Activities that respond to these recommendations are under consideration. In addition, the Steering Committee embarked upon an activity to improve data uniformity, and encourage the use of more cost effective means to collect data for Highway Statistics. This proposal will be circulated to the Committee during the summer, and will be the subject of discussion and adoption at the next meeting. For more information, contact Teia McGee at (202) 366-5137.
1990 Nationwide Personal Transportation Survey Users StudyUsers of the 1990 Nationwide Personal Transportation Survey (NPTS) public use data tapes and diskettes have provided valuable feedback that is now being used to structure better user services for the 1995 NPTS dataset. The Office of Highway Information Management, through a contract with NuStats International, recently completed a study of the experience and recommendations of the 1990 NPTS data users. Among the recommendations was a Federal Highway Administration sponsored training course, as well as specific changes to the documentation of the data and user support measures such as a toll-free number, use of the electronic bulletin board, or other regular dissemination of user information. The users also provided extensive information about the preferred media of the data set, with most preferring CD-ROM or PC diskette. These recommendations are being evaluated to determine the most appropriate methods to provide products to enhance usability of the 1995 NPTS.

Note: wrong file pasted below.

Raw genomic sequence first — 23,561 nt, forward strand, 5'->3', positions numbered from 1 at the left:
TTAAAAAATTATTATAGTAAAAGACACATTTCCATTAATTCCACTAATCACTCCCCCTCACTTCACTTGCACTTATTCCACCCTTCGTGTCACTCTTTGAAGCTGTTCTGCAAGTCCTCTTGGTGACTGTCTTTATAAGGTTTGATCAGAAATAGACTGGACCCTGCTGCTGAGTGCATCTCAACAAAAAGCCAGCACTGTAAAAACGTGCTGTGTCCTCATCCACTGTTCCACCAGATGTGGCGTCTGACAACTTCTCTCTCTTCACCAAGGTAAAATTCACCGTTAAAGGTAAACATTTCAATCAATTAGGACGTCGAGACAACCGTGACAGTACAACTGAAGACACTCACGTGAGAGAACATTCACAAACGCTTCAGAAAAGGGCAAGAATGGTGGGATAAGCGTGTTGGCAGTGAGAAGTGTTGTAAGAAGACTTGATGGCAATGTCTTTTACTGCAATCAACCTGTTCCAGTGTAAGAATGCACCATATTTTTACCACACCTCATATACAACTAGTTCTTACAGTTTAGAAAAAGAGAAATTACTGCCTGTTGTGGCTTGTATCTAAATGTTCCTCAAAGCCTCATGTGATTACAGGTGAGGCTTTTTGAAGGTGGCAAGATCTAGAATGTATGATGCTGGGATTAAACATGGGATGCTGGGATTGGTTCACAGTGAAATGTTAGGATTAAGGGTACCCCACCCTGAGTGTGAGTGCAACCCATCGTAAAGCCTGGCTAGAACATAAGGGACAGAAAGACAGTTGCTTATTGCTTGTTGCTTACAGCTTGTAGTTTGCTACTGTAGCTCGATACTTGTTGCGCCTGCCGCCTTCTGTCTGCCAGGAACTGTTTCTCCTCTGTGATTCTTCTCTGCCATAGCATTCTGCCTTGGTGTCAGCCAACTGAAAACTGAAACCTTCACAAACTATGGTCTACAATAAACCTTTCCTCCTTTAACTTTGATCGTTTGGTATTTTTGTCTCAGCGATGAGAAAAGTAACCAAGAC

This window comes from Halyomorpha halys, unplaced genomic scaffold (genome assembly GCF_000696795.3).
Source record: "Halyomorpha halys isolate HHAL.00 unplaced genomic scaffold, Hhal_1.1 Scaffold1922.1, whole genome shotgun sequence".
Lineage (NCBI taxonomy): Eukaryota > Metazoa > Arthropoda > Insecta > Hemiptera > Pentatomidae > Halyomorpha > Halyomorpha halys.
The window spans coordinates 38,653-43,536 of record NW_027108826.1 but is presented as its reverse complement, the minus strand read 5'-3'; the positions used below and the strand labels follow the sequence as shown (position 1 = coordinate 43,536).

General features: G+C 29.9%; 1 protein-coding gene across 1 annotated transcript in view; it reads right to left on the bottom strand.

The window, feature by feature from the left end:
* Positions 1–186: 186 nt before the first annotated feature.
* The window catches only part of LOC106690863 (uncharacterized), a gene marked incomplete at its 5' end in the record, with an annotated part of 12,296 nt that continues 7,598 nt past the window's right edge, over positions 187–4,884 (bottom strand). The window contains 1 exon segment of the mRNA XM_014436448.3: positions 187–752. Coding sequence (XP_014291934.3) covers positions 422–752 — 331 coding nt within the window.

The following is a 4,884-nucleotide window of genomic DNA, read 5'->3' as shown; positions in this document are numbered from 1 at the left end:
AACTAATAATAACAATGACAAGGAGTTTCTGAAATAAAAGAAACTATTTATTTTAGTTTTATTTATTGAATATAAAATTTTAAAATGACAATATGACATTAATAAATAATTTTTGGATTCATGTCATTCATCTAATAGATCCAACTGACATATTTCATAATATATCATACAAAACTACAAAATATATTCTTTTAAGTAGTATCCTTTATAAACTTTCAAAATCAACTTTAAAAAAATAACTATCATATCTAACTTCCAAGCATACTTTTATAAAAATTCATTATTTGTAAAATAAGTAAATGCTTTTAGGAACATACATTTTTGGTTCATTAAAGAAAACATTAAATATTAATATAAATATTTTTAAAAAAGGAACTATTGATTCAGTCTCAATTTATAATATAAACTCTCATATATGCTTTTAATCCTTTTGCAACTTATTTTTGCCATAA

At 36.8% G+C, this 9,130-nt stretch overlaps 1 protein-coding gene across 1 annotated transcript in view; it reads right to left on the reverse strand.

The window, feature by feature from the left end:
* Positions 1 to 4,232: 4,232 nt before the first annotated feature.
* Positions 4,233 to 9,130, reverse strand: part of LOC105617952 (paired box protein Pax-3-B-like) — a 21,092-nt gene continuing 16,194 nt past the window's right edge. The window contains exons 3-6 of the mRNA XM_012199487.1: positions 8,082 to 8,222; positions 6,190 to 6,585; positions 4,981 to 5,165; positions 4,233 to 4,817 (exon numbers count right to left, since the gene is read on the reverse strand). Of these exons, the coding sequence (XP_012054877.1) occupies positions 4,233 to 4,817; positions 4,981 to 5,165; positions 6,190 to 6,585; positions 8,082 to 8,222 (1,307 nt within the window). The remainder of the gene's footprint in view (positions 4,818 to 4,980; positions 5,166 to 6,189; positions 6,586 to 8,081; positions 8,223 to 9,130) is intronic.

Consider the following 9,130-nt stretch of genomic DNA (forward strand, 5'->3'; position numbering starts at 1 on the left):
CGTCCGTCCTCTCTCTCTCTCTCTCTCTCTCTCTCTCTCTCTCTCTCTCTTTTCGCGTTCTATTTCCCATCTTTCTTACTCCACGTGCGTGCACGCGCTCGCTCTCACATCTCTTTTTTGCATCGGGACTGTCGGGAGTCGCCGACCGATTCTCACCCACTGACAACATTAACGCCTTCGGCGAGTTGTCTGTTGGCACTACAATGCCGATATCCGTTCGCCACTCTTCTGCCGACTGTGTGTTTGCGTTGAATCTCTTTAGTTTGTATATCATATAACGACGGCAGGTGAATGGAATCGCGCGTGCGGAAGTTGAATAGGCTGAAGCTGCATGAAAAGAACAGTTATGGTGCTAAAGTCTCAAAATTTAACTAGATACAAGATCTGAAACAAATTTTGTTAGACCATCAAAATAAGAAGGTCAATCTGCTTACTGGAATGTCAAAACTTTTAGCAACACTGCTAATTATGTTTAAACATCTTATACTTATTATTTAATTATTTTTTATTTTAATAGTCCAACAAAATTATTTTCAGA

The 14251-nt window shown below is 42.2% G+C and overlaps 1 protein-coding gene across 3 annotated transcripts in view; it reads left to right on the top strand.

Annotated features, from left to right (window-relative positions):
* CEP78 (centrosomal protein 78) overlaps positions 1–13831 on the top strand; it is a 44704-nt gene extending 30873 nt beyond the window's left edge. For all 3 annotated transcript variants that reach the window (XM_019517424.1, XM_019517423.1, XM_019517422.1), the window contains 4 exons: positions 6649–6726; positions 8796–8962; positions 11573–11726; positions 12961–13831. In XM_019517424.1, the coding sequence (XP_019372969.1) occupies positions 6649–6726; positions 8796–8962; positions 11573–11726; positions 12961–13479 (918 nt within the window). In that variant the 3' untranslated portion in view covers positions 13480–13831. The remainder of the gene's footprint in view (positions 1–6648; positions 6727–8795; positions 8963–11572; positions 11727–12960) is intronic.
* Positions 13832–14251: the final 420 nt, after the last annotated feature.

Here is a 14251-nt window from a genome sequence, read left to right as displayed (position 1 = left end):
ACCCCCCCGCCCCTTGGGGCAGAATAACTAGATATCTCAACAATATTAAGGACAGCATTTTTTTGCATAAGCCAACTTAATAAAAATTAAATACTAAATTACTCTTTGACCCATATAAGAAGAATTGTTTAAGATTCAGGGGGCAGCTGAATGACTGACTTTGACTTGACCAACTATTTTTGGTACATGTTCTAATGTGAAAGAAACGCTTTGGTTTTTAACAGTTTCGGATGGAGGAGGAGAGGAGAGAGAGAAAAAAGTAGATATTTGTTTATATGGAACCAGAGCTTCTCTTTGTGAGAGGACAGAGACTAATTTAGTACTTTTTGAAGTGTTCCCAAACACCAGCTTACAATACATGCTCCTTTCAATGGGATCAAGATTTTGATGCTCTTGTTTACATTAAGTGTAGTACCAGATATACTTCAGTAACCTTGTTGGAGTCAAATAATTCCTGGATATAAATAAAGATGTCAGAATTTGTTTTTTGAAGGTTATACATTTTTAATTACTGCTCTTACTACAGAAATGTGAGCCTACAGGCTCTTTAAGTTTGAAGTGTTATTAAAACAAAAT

If you have questions, or would like to comment on your experience with the 1990 NPTS, contact Carol Harbaugh at (202) 366-0076.
Using Global Positioning Satellites (GPS) for Personal Travel SurveysThe Office of Highway Information Management and Office of Environment and Planning are cooperating in research projects investigating the use of small, portable, "user-friendly" units for recording personal travel by private vehicles and measuring travel speeds. For the personal travel component, we are hoping that a user-friendly small palmtop computer with a GPS PCMCIA card or other similar equipment can be programmed to record time, position, trip purpose, and vehicle occupants. Distance, speed, and roadway classification will be calculated in post-processing. Battelle is the lead agency, with additional support by ETAK and Cambridge Systematics.
Instrumenting vehicles with GPS is not new. For example, one EPA project in Atlanta uses GPS with other equipment to examine emissions and vehicle engine operational characteristics, and DOT-sponsored research in ITS projects have used GPS for in-vehicle navigation for either the tourist industry or for commercial travel. However, in these cases, either specially designed vehicles are used, e.g. rental cars in Orlando, or in the Atlanta EPA project, personal vehicles must be taken to a central site for equipment to be attached and later detached by a trained technician.
Why this research?One of the current assumptions about personal travel is that people travel using the "shortest path," generally based on total travel time. This is currently built into travel demand models. However, we need to know how often this is true, and under what scenarios it is less true. We need to understand route choices and divergences from regular patterns. Asking respondents to draw routes for all kinds of trips would be burdensome.